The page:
Syntax & Semantics Circle
University of California, Santa Cruz
Safir (2014) proposes that all bound variable pronouns in natural language which are c-commanded by their antecedents realize a single dependent form, which he calls D-bound. In his system, D-bound — the “one true syntactically sensitive anaphor” — is the dependent element in bound anaphora, whether the antecedent is local or long-distance. Principle A effects arise when a language’s morphological spell-out of D-bound is sensitive to whether it is in the same phase as its antecedent. Principle B effects arise because ordinary, ‘natural-born’ pronouns with the same (bound) construal always lose in the competition with D-bound.
Safir’s system predicts the existence of languages in which locally-bound (‘reflexive’) instances of D-bound have the same morphological spell-out as natural-born pronouns, although — as he observes — such languages are rare. He claims that the prevalence of morphological reflexives (e.g. English themselves) “is a form of morphological conservation reacting to functional pressure for local anaphora resolution where possible” (2014: 119).
When ‘reflexive’ D-bound is morphologically indistinguishable from natural-born pronouns, how do comprehenders navigate the task of construal? Chamorro, an Austronesian language of the Mariana Islands, provides a window onto this question. In Chamorro, (1) ‘reflexive’ D-bound generally has the same morphological spell-out as natural-born pronouns. However, (2) if ‘reflexive’ D-bound is a direct object, reflexivity can optionally be signaled with the postverbal adverb maisa ‘self’. Further, (3) ‘reflexive’ D-bound, when an object, must be spelled out as an overt proform — it cannot be null. Finally, (4) clauses with a ‘reflexive’ D-bound object evade Chamorro’s Person–Animacy Hierarchy (PAH), which bans transitive clauses in which the direct object is a (natural-born) pronoun but the subject is a nonpronoun.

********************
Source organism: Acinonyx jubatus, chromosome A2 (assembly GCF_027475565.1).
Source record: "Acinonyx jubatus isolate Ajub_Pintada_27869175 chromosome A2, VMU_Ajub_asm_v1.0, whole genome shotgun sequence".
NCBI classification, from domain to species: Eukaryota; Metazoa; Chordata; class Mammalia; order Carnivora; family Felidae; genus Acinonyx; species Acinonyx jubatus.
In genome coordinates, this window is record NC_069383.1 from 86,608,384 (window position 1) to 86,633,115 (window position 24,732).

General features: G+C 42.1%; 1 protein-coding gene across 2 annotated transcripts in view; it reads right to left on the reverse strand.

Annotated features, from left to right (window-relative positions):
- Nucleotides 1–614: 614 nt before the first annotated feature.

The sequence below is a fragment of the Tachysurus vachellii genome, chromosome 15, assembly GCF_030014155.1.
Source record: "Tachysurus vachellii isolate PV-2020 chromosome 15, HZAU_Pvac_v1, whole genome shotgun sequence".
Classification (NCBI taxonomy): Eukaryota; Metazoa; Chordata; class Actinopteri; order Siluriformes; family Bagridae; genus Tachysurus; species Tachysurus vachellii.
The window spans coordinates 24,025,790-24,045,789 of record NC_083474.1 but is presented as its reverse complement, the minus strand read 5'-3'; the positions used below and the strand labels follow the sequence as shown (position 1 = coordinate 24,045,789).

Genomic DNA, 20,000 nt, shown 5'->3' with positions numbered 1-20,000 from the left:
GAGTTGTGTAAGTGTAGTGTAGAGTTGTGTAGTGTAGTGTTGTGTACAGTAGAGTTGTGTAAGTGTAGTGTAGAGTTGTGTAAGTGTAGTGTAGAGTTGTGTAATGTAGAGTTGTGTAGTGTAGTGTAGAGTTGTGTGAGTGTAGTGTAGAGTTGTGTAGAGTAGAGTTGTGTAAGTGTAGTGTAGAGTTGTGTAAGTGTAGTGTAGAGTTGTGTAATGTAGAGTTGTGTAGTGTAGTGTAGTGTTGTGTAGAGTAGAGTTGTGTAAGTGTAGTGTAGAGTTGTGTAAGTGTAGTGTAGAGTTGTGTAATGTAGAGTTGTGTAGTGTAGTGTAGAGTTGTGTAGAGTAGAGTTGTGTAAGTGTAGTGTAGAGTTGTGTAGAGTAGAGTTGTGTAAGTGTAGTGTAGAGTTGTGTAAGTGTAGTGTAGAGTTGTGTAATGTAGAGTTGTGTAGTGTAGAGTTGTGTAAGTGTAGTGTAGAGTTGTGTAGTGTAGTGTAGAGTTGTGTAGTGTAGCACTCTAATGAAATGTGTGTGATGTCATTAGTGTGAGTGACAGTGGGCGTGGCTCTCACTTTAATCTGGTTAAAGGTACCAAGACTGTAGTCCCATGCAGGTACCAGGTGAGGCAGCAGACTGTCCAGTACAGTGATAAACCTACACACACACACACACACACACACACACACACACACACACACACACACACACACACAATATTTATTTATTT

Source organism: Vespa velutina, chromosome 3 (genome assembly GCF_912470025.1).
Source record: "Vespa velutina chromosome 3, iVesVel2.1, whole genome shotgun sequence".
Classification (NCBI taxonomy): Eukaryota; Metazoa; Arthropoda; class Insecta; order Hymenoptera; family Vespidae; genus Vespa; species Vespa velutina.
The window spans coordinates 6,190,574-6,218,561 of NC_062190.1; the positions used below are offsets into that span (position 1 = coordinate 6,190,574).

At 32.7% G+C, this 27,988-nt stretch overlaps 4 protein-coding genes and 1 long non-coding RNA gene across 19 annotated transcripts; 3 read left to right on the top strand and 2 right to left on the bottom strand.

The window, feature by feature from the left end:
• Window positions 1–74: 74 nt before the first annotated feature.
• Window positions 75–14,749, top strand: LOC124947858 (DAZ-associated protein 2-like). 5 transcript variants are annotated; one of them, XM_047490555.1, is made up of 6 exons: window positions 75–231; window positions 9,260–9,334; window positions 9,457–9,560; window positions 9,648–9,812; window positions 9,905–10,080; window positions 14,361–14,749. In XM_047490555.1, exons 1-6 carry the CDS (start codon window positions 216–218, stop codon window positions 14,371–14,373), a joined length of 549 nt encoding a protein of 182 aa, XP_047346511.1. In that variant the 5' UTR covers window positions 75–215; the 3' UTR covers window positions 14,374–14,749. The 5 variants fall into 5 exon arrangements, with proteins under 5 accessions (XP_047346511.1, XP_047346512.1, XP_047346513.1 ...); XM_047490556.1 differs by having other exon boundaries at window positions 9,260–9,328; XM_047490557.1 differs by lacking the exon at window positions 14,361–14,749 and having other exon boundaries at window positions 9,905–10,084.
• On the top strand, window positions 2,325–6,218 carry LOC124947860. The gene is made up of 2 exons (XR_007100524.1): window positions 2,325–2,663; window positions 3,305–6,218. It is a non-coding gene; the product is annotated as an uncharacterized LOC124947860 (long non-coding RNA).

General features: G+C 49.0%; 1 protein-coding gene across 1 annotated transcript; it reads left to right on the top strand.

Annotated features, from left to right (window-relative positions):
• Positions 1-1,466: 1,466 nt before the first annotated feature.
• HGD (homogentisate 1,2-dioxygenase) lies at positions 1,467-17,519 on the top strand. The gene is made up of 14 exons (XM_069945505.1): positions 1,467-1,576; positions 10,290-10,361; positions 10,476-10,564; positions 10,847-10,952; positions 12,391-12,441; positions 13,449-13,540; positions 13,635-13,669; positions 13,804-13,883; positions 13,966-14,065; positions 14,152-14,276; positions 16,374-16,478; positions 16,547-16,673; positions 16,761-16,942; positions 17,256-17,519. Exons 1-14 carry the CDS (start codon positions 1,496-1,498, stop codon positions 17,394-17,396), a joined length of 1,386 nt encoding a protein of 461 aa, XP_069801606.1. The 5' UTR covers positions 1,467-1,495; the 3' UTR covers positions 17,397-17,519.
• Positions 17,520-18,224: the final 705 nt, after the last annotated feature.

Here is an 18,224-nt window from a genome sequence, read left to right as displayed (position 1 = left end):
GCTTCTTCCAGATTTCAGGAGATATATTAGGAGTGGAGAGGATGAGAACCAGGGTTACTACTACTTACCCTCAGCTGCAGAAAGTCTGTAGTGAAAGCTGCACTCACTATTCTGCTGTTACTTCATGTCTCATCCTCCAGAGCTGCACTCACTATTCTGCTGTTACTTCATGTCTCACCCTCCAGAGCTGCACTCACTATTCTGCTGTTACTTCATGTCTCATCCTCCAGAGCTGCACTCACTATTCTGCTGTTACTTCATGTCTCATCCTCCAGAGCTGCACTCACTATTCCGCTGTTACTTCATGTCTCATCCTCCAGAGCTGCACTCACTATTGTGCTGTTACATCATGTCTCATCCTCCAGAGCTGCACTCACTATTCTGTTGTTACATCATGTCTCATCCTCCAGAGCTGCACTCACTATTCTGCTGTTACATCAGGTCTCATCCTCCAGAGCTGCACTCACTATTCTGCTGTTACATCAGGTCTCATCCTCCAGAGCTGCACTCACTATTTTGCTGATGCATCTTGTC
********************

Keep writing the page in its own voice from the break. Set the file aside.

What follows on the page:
If D-bound universally outcompetes natural-born pronouns with the same (bound) construal, and Chamorro maisa signals locally bound anaphora resolution, then we make several predictions about how comprehenders will construe the overt object proform gui’, which could realize D-bound or a natural-born 3SG pronoun. We discuss a touch-tracking picture-matching experiment we conducted in the U.S. Commonwealth of the Northern Mariana Islands in 2016 to test these predictions.
(Joint work with Manuel F. Borja, Inetnon Åmot yan Kutturan Natibu, CNMI)